When Los Gatos Dog & Cat Hospital started turning down phone and fax prescription requests, monthly pharmacy revenue increased by double digits.
In 2021, Los Gatos Dog & Cat Hospital in Los Gatos, Calif., decided to take control of its pharmacy, a move that had positive results for the practice’s team—and its bottom line.
The policy change started in June with an email to the practice’s 5,000-plus clients letting them know that the practice would no longer be approving prescription requests via phone or fax as of August 1.
The practice’s business administrator, Jaymi Cleland, and practice manager, Sandi Broeland, RVT—the duo who spearheaded the change in policy—waited for the fallout. Luckily, it never came. In fact, the transition streamlined workload for their team and substantially increased revenue.
The new policy came about because the sheer volume of prescriptions was overwhelming. “Nearly 75% of the prescription requests we received were from outside pharmacies, and it was preventing our staff from providing actual patient care and interacting with clients,” Broeland recalls. “We staff our pharmacy and lab with a technician every day, and they were spending four to five hours each shift dealing with these requests. We can’t afford to pay our staff to work for outside pharmacies.”
Preparing for the transition
As a first step, the team got buy-in from the pharmacy staff who handled most of these requests. Then they let clients know why they were making a change. Broeland explains: “We made it very clear that they could get their prescriptions from whatever source they chose, but their options were to get it from us directly, order it from our online pharmacy or pick up a written prescription and send it to their pharmacy of choice.”
In the meantime, every time the practice received a prescription request from an outside pharmacy, the client received a notification reminding them of when the new policy was going into effect. The team also contacted the major online pharmacies to let them know they would be ending their relationship with them. “In some cases that took a few phone calls for the outside pharmacies to accept the change and stop sending requests,” says Cleland.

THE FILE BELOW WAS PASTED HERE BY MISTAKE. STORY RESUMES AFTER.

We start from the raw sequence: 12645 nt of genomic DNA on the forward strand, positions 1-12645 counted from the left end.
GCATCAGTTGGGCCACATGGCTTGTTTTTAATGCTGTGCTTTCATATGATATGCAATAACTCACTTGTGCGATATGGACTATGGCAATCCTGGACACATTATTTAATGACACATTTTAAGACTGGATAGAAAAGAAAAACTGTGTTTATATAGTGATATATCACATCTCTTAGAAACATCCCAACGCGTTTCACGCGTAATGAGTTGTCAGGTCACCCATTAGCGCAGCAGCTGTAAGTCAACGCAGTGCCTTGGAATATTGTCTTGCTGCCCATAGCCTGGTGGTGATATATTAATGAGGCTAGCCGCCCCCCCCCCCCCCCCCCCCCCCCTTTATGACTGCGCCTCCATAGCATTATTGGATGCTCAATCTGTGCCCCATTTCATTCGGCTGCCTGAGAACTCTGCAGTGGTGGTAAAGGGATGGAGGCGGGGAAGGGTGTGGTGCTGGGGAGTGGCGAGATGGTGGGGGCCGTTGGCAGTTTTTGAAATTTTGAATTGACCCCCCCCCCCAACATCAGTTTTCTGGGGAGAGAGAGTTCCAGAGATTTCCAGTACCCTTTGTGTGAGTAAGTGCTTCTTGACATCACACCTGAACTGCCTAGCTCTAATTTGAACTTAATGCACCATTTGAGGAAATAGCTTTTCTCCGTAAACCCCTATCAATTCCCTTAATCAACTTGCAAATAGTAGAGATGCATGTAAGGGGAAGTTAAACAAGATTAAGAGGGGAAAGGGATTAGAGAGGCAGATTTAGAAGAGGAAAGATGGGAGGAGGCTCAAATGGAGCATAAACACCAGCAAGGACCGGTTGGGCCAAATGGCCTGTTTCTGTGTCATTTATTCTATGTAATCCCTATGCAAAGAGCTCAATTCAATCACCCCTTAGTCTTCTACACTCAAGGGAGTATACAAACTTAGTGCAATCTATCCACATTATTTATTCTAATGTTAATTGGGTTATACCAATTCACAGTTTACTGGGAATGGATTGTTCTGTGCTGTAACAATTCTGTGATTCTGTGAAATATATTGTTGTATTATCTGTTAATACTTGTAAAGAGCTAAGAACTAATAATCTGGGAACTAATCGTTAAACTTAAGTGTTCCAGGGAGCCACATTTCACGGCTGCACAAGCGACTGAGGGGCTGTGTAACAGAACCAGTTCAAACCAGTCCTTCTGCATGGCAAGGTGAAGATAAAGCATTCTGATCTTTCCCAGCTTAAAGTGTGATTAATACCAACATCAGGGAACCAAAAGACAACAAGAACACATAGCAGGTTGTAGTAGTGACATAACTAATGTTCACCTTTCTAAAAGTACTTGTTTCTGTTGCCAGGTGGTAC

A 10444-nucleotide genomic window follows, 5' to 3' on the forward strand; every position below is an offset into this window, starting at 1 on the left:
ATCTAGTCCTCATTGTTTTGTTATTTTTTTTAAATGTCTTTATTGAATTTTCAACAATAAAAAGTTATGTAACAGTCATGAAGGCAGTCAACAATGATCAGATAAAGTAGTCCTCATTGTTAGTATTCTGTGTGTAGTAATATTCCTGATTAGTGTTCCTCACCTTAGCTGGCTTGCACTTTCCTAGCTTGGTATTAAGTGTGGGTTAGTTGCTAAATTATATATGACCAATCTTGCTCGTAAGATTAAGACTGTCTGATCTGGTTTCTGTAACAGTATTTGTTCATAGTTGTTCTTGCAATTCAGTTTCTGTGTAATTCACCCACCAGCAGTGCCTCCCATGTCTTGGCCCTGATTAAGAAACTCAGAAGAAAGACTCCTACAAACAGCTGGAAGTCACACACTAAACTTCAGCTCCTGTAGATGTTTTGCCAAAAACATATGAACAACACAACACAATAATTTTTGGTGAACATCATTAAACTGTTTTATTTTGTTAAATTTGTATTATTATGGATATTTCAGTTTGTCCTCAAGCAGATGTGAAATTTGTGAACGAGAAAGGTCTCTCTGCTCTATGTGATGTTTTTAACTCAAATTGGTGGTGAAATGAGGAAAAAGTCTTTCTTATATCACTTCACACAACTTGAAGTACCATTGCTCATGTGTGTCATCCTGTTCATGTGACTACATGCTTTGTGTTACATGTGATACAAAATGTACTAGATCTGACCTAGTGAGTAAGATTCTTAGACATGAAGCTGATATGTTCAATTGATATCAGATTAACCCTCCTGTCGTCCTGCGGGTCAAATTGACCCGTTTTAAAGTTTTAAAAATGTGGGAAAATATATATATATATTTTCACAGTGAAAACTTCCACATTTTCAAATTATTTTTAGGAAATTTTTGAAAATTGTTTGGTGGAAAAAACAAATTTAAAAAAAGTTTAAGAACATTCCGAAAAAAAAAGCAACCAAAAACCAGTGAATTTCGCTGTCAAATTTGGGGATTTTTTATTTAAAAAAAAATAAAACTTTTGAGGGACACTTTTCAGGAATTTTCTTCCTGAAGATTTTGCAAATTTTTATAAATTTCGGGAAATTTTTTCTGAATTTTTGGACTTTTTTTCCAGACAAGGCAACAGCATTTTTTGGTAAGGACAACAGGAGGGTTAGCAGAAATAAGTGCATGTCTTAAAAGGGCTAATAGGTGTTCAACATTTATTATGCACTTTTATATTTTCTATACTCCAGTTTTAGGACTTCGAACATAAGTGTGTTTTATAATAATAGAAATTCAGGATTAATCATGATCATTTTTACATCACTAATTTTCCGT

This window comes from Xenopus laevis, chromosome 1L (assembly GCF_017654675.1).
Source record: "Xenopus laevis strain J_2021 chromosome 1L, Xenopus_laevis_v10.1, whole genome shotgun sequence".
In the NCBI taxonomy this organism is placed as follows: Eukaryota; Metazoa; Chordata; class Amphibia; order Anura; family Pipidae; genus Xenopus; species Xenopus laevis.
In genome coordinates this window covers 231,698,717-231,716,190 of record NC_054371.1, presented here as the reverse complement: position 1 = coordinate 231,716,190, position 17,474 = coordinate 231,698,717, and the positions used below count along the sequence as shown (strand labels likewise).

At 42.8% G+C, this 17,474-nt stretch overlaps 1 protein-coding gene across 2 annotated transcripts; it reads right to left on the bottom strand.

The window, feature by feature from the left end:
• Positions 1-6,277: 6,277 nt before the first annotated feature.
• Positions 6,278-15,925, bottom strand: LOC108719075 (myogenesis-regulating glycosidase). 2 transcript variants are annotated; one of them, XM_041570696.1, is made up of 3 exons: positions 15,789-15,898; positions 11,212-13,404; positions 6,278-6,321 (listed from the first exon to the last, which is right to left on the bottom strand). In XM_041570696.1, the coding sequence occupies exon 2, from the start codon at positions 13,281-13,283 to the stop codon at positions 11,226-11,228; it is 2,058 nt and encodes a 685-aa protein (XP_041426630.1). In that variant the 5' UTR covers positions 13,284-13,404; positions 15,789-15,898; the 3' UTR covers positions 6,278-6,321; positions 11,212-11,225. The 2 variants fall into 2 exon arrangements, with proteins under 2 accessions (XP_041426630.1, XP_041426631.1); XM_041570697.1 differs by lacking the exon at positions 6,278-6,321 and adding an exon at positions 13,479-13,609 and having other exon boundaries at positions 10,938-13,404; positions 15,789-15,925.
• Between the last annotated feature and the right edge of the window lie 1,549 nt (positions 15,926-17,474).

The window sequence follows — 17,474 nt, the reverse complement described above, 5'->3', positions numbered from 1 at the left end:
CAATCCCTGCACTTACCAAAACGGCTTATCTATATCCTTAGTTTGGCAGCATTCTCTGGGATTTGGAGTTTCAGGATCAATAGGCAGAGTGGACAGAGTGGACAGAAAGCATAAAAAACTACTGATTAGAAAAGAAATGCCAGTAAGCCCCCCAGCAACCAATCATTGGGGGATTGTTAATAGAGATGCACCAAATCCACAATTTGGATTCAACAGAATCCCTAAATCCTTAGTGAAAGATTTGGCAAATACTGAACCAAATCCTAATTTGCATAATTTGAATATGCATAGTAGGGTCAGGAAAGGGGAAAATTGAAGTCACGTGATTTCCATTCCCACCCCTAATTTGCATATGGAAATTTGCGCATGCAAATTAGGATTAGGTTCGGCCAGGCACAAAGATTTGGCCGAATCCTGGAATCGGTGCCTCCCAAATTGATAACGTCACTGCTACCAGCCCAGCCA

Putting the plan in motion
On August 1, the practice started declining the faxes that were coming through from Chewy or 1-800-Pet-Meds, and then followed up with an automatic email to the clients reminding them of the new policy and providing a link to the medication on the practice’s own pharmacy. “We only had a handful of clients call with questions or concerns, and those were easily handled by our pharmacy staff or reception team. To our knowledge, we didn’t lose a single client over the policy change,” says Cleland.
Building the bottom line
The financial benefits were substantial. For the first 12 months, the practice saw a 58% increase in online pharmacy revenue. That represents $12,000 to $13,000 a month, which is about $67,000 or $68,000 in profit annually from the practice’s pharmacy alone.
Compliance has improved, too. “When we were approving prescriptions for outside pharmacies, we had no way of knowing whether that prescription was actually filled. But when it’s ordered through our pharmacy, we know when the product was shipped and received,” says Cleland.
Get started: Take control of your pharmacy
Making the pharmacy policy change was much easier than Cleland and Broeland expected, so their advice to other practices is simple: Just do it!
- Make sure the team is on board with the switch and engaged in the process.
- Let clients know ahead of time when—and why—the switch will occur.
- Prepare a response for the team to answer any client questions.
Learn more about pharmacy and prescription issues, including more information on managing pet prescription choices from the AVMA.